A London-born Indian engineer’s project to supply low-cost washing machines to countries like India, where hand washing remains a time-consuming activity, has gotten off to a good start after field research in camps in Iraq.
Navjot Sawhney, who started his Washing Machine Project three years ago to deliver energy-efficient manual washing machines to low-income regions, worked with volunteers and partners to conduct research prior to delivery.
The organization has also launched a crowdfunding call on Just Giving to raise £10,000 to support the delivery process.
“At the Washing Machine Project, we believe in the power of innovation to empower lives. That’s why we developed an off-grid, manual washing machine that saves 60-70 percent time and 50 percent water for people in low-income and low-income communities. displaced persons,” notes the charity.
“This idea grew out of a friendship. Nav, our founder, was on a sabbatical in rural South India making clean cooking stoves when he met his neighbor Divya. It was through their conversations at the end of each day that Nav came to realize the significant burden that unpaid work places on women,” it notes.
Mr Sawhney was on a sabbatical from his engineering career in the UK when he came up with the idea of a handheld washing machine.
“When I was in Tamil Nadu I lived in a small village called Kuilapalayam. The community had limited access to continuous electricity and the water was turned on twice a day,” recalled Mr Sawhney.
“My neighbor Divya and I became excellent friends. As we talked, she washed her clothes by hand. I was always so shocked at how long and how much effort it would take to complete the relatively unproductive task,” he said.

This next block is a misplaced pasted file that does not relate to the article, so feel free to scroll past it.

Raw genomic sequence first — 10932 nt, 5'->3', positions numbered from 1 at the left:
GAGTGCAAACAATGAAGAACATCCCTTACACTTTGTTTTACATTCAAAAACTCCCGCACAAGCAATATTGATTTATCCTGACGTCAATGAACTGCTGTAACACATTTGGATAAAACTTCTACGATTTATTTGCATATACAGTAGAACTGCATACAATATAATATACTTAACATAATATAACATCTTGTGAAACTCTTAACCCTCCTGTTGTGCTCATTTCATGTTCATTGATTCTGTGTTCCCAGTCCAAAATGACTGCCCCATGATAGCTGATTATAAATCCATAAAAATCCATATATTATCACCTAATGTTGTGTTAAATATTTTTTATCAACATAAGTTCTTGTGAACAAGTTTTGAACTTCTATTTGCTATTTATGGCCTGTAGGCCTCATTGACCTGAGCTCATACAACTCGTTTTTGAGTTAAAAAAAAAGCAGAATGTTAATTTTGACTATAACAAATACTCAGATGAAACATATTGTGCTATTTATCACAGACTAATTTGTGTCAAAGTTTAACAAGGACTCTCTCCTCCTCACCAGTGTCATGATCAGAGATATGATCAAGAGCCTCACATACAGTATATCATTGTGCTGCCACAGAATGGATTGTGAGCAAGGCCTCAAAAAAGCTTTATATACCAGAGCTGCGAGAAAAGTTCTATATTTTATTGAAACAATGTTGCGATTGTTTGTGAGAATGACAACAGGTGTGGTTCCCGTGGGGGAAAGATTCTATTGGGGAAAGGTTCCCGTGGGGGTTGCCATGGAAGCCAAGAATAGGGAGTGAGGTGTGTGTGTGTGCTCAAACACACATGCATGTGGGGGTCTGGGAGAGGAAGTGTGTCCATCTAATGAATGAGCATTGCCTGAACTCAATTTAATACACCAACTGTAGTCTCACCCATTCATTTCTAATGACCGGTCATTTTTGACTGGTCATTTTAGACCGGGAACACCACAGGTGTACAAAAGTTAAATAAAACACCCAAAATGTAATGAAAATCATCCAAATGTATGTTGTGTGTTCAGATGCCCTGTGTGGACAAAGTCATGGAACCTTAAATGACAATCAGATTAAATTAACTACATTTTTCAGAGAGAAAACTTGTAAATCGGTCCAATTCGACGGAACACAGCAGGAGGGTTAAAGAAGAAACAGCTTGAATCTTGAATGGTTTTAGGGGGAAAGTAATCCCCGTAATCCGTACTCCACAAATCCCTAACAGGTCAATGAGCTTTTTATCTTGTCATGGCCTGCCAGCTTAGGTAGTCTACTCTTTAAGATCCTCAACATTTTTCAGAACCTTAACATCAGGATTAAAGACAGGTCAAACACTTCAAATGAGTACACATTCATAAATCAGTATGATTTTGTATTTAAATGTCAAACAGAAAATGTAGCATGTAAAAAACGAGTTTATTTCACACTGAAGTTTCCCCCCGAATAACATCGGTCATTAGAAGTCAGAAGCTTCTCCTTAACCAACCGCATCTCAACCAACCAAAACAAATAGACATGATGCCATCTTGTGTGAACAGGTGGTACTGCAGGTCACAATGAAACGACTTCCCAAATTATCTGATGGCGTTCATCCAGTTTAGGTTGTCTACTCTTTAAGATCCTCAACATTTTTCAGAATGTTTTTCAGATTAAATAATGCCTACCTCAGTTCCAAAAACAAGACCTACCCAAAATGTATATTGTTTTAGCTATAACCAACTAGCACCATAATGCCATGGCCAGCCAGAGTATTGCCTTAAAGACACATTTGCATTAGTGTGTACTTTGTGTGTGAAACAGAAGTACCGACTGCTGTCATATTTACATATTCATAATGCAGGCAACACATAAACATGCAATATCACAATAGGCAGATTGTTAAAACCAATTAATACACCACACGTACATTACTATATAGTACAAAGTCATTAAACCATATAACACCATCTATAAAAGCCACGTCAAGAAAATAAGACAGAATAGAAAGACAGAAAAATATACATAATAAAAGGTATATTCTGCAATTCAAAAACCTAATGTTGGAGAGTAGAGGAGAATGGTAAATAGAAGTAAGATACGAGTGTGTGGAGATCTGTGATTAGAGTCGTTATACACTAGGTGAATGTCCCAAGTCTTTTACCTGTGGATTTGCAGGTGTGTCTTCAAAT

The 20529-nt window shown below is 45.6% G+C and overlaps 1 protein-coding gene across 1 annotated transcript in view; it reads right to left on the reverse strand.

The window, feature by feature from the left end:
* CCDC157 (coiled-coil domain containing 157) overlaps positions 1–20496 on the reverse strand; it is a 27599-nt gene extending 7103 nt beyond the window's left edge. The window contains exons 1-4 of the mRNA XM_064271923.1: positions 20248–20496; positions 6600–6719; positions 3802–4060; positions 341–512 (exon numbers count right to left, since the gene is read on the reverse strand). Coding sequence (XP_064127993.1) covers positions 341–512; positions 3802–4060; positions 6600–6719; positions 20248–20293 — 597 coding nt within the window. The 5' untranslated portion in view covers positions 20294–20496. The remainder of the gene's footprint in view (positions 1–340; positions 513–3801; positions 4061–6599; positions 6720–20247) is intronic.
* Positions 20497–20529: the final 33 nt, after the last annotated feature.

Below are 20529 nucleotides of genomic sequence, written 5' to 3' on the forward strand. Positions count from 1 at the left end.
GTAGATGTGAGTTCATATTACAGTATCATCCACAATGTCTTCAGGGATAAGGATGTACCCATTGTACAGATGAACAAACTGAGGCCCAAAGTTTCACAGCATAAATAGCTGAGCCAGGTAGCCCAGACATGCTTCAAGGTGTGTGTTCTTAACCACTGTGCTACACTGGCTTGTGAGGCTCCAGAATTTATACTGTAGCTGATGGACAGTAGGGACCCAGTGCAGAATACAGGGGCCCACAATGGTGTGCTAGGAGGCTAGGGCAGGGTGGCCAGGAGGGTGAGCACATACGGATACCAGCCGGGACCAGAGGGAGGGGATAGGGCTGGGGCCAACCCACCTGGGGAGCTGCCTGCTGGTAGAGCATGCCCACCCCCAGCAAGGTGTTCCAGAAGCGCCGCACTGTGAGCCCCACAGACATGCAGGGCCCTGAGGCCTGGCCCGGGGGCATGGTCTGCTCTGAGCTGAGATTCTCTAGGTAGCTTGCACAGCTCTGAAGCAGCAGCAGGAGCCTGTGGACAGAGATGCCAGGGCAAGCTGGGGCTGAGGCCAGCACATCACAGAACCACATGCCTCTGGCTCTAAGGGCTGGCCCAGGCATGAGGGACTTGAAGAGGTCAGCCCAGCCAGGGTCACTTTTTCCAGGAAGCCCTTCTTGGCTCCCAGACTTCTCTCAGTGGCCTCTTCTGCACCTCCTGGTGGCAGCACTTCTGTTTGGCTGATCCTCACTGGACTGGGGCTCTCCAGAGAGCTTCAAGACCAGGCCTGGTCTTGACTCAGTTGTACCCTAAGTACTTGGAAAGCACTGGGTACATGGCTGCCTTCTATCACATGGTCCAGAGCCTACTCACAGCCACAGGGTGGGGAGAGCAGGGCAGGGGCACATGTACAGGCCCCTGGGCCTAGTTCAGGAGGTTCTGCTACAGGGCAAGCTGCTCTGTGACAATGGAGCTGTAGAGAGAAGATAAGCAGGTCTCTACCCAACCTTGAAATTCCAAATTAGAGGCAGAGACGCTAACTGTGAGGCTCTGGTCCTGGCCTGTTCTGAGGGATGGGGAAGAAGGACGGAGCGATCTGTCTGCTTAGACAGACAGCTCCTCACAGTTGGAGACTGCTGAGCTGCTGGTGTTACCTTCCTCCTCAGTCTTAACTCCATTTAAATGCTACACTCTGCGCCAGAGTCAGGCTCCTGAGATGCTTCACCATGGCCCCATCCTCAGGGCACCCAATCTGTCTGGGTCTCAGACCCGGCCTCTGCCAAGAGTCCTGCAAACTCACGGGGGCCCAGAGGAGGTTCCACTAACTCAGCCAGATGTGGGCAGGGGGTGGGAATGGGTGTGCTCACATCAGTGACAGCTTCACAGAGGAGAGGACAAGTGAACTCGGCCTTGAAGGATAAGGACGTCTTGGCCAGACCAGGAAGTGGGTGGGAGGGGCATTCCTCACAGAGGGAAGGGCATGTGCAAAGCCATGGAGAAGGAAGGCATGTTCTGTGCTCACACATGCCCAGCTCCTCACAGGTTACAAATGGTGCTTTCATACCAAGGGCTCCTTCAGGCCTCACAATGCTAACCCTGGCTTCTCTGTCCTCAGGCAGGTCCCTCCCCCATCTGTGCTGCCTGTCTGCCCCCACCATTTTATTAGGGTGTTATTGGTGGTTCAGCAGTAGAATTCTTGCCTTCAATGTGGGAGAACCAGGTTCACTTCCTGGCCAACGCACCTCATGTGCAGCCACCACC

This led him to come up with the “Divya 1.5” model of his manual washing machine, inspired by a simple salad spinner. Now 30 of the Divya 1.5 will be used at Mamrashan Refugee Camp in Iraq with the help of the charity Care International. It is expected to positively impact 300 people and save up to 750 hours per year per household, equivalent to two months of daylight. Mr. Sawhney plans to go to Iraq in early September to help distribute the machines.
Later this year, the Washing Machine Project plans to carry out assignments for refugee camps in Jordan. Ultimately, these machines are planned to be shipped to other parts of the world, including India and Africa.
“It’s not just Divya who carries this burden. We spoke with women and communities in 11 different countries around the world, including Lebanon, the Philippines and Cameroon. In those communities, we met children as young as six years old who started helping with This is harmful not only to their education, but also to their childhood; to be the child,” notes the project.
“There are many health risks associated with washing clothes, especially contracting infections and waterborne illnesses from direct contact with contaminated water sources,” it adds.